So I listened to the album again, which represents for me at least, perfection miraculously extricated from the mire, and such perfection, that there is more to it than just a band making a record. By the time Steely Dan made Gaucho, they were not a band at all, but a product, and they knew it, and to succeed as a product, they acknowledged product in all it's dirty ways. That's why Gaucho is so sublime, every song about drugs and dissolution, every song played in every wine bar without anybody noticing what it was actually about across the whole of Hollywood, and every track technically perfect, beyond perfect, perfect for wine bars, and so perfectly subversive. That is fucking brilliant. That degree of knowingness is rare indeed, since most of us are dupes when it comes to making shit.
When Mark Knopfler of Dire Straits was invited to contribute, I remember him saying (in NME or whatever) he was 'really disappointed' in the way his heroes made this record, which kinda dismissed all pretensions to being a band at all. Knopfler was called in, asked to do his shit, paid no doubt handsomely, and told that's all. That's disappointing to somebody who doesn't understand how Hollywood works. They just wanted the Knopfler sound, for a second or two on 'Time Out of Mind' so that's what they took.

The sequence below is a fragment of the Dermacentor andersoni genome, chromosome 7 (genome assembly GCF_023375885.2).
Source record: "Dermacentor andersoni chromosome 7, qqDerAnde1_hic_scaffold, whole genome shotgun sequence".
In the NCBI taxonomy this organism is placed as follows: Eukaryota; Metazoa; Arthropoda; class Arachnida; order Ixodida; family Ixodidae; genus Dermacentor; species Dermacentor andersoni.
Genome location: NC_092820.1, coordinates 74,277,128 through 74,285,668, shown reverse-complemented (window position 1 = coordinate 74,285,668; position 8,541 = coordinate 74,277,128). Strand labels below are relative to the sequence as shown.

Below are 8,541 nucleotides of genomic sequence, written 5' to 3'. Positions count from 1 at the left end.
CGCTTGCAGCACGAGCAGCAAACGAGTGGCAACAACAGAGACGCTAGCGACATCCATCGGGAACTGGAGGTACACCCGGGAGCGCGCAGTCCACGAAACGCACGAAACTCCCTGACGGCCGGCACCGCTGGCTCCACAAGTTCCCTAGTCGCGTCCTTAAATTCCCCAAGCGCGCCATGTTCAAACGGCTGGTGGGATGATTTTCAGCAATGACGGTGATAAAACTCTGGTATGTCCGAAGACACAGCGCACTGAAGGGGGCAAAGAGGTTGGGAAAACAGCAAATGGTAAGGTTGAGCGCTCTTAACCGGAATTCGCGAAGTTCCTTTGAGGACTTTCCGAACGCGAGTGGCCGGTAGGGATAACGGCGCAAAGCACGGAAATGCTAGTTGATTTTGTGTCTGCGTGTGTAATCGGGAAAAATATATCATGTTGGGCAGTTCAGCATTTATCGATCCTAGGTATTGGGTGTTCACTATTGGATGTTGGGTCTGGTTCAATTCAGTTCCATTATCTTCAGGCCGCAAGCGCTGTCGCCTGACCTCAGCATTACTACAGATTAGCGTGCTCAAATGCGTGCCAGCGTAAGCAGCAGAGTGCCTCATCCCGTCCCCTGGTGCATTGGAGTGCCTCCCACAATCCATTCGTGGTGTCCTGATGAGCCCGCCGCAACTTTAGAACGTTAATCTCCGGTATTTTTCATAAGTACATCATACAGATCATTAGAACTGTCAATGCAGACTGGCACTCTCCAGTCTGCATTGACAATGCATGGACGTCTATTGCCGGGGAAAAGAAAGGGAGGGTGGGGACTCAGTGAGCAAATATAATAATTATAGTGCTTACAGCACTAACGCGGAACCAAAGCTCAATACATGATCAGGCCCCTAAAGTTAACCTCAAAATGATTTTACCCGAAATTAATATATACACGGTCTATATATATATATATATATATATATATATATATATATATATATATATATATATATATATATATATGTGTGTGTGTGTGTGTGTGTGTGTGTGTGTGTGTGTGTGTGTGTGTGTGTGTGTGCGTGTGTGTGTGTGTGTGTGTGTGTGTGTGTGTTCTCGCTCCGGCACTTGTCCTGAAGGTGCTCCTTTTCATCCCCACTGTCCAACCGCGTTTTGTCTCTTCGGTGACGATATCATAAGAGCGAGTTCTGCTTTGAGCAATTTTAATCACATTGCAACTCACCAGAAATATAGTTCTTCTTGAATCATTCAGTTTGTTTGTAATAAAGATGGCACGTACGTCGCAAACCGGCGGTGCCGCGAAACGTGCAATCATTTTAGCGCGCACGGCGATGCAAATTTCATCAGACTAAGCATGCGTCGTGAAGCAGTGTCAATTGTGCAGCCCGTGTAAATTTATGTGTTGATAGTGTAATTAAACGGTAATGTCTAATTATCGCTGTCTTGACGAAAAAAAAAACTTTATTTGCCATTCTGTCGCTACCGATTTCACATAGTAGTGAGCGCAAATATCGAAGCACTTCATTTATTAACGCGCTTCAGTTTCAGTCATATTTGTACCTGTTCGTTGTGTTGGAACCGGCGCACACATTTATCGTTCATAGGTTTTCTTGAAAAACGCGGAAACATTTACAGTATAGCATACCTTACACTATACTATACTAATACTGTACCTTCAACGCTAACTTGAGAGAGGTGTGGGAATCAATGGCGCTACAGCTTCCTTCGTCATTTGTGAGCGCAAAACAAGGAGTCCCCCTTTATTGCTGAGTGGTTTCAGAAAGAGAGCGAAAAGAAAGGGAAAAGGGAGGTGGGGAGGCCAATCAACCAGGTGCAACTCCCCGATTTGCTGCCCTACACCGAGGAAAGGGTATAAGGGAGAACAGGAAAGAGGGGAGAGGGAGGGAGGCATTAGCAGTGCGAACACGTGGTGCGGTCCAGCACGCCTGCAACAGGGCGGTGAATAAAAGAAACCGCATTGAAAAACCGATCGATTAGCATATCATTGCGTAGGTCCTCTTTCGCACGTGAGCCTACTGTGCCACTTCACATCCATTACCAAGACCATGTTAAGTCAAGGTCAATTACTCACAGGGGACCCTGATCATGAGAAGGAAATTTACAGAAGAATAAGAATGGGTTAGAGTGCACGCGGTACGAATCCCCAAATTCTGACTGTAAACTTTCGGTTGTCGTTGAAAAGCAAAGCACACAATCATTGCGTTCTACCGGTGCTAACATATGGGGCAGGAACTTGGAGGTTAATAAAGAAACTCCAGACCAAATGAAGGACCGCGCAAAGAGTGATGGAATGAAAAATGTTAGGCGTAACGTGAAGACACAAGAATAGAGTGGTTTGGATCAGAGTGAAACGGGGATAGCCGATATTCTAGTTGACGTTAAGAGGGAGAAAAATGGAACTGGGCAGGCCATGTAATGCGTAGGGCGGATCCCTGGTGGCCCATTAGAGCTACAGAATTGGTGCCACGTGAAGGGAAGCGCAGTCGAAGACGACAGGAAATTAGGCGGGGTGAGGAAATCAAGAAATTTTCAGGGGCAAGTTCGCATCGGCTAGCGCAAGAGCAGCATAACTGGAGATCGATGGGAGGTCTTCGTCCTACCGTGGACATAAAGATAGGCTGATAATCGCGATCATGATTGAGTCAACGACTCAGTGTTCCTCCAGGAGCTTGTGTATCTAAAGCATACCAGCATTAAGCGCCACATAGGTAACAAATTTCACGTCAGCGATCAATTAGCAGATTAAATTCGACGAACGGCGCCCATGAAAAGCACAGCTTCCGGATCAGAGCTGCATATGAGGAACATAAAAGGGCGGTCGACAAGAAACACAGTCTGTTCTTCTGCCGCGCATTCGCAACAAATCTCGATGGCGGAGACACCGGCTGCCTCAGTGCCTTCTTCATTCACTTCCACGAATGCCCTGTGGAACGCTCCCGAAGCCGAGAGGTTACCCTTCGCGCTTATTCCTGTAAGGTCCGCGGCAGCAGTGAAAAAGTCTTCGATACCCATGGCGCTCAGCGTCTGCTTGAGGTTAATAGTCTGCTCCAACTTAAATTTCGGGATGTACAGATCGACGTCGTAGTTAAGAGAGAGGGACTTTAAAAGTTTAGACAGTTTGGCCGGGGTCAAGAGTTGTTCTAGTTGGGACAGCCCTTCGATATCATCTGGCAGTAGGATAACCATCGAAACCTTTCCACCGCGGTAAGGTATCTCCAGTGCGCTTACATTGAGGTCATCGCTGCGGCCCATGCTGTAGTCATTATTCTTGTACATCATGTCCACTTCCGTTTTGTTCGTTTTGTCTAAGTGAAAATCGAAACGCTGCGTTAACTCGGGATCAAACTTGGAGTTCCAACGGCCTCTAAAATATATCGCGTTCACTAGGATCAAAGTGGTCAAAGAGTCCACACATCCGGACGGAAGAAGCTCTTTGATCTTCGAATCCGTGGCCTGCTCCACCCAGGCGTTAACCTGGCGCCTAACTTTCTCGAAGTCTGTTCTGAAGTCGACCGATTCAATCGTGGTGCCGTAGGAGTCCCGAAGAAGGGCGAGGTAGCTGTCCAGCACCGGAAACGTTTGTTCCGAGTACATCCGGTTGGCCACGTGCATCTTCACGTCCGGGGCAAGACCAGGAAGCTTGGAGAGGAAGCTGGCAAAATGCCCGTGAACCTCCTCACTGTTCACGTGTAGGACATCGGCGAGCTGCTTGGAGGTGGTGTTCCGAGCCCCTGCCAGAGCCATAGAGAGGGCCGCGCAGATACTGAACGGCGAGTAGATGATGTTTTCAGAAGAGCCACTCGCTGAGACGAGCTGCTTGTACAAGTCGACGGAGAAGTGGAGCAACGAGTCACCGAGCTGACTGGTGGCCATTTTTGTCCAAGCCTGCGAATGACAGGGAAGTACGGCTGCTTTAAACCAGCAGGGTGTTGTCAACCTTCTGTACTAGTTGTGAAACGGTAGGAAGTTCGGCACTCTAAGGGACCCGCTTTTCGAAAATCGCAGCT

If you read Rob Long's excellent 'Conversations With My Agent' you will miraculously understand the genius loci of LA and avoid such disappointment.